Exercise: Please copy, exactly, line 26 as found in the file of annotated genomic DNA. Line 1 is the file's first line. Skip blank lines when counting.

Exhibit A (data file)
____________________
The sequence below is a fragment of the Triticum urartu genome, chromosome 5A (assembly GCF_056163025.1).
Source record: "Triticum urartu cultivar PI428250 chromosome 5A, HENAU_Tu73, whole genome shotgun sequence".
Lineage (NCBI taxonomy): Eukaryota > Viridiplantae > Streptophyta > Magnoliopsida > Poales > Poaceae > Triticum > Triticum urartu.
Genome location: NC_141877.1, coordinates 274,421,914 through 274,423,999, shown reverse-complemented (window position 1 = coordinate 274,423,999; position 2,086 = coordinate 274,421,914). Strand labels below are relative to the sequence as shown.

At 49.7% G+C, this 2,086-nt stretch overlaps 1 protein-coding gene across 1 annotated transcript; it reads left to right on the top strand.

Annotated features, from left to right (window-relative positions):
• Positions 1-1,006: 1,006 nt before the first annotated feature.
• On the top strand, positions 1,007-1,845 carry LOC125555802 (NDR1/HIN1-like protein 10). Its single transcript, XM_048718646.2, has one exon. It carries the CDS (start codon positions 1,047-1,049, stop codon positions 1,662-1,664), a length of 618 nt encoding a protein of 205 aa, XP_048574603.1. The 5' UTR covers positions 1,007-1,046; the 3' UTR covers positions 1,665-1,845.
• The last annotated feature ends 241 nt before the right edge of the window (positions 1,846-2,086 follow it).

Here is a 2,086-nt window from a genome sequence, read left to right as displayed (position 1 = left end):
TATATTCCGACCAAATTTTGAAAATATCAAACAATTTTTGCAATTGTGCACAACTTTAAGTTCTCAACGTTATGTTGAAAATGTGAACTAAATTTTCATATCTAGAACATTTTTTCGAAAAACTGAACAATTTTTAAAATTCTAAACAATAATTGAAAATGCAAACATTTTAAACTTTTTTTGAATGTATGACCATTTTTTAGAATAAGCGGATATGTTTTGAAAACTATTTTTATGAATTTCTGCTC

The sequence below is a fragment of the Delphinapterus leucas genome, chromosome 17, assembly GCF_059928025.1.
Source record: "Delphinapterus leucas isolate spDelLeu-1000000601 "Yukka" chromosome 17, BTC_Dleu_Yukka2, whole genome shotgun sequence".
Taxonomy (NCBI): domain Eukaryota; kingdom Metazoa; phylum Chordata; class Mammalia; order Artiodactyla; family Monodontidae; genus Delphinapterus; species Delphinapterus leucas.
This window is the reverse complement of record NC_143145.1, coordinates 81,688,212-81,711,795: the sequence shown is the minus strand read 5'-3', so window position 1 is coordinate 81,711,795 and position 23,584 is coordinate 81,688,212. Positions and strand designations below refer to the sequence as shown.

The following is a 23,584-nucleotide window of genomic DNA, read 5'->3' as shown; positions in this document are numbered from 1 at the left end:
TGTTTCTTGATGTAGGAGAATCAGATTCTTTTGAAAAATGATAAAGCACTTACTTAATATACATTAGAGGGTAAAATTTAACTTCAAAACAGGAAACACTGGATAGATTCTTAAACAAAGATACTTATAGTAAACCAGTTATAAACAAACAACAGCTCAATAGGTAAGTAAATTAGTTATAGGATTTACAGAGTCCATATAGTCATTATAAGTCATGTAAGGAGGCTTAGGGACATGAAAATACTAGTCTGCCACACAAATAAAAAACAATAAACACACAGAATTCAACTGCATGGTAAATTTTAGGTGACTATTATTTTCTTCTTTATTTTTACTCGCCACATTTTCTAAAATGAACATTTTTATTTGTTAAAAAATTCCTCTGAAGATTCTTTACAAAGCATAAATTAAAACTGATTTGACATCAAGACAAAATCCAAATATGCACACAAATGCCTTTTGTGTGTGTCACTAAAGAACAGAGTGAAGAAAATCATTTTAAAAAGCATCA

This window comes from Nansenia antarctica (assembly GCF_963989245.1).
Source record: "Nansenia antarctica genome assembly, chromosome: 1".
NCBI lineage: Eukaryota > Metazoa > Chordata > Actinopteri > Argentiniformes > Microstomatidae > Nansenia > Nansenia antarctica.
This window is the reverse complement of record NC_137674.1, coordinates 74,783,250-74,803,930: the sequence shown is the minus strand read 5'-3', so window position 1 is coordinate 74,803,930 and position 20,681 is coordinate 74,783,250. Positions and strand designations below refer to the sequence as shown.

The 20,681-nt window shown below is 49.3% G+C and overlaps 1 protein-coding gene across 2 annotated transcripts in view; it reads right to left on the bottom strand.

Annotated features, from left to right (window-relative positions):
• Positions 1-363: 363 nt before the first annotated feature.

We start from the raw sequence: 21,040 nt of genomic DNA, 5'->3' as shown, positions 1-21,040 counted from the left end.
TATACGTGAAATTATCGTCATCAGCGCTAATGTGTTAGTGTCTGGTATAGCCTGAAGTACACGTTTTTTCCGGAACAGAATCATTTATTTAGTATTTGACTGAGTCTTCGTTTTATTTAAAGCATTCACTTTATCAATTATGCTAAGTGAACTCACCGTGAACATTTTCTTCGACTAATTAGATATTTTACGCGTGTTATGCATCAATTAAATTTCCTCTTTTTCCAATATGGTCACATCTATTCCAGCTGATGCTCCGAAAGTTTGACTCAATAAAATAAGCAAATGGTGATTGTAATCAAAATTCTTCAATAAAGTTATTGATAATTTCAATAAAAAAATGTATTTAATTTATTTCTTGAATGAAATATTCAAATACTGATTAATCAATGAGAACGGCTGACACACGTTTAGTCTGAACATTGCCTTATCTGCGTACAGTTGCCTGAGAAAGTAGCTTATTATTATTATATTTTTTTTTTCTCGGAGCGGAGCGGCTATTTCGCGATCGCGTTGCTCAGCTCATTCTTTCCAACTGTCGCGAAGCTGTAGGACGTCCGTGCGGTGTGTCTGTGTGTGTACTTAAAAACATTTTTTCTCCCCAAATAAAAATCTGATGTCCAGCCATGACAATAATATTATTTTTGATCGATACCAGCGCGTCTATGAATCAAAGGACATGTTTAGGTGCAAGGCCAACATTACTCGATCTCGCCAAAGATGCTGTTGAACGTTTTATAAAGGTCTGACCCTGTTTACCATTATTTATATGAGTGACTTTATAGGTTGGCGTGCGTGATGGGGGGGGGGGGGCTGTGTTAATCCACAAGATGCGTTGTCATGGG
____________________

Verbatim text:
TATACGTGAAATTATCGTCATCAGCGCTAATGTGTTAGTGTCTGGTATAGCCTGAAGTACACGTTTTTTCCGGAACAGAATCATTTATTTAGTATTTGACTGAGTCTTCGTTTTATTTAAAGCATTCACTTTATCAATTATGCTAAGTGAACTCACCGTGAACATTTTCTTCGACTAATTAGATATTTTACGCGTGTTATGCATCAATTAAATTTCCTCTTTTTCCAATATGGTCACATCTATTCCAGCTGATGCTCCGAAAGTTTGACTCAATAAAATAAGCAAATGGTGATTGTAATCAAAATTCTTCAATAAAGTTATTGATAATTTCAATAAAAAAATGTATTTAATTTATTTCTTGAATGAAATATTCAAATACTGATTAATCAATGAGAACGGCTGACACACGTTTAGTCTGAACATTGCCTTATCTGCGTACAGTTGCCTGAGAAAGTAGCTTATTATTATTATATTTTTTTTTTCTCGGAGCGGAGCGGCTATTTCGCGATCGCGTTGCTCAGCTCATTCTTTCCAACTGTCGCGAAGCTGTAGGACGTCCGTGCGGTGTGTCTGTGTGTGTACTTAAAAACATTTTTTCTCCCCAAATAAAAATCTGATGTCCAGCCATGACAATAATATTATTTTTGATCGATACCAGCGCGTCTATGAATCAAAGGACATGTTTAGGTGCAAGGCCAACATTACTCGATCTCGCCAAAGATGCTGTTGAACGTTTTATAAAGGTCTGACCCTGTTTACCATTATTTATATGAGTGACTTTATAGGTTGGCGTGCGTGATGGGGGGGGGGGGGCTGTGTTAATCCACAAGATGCGTTGTCATGGG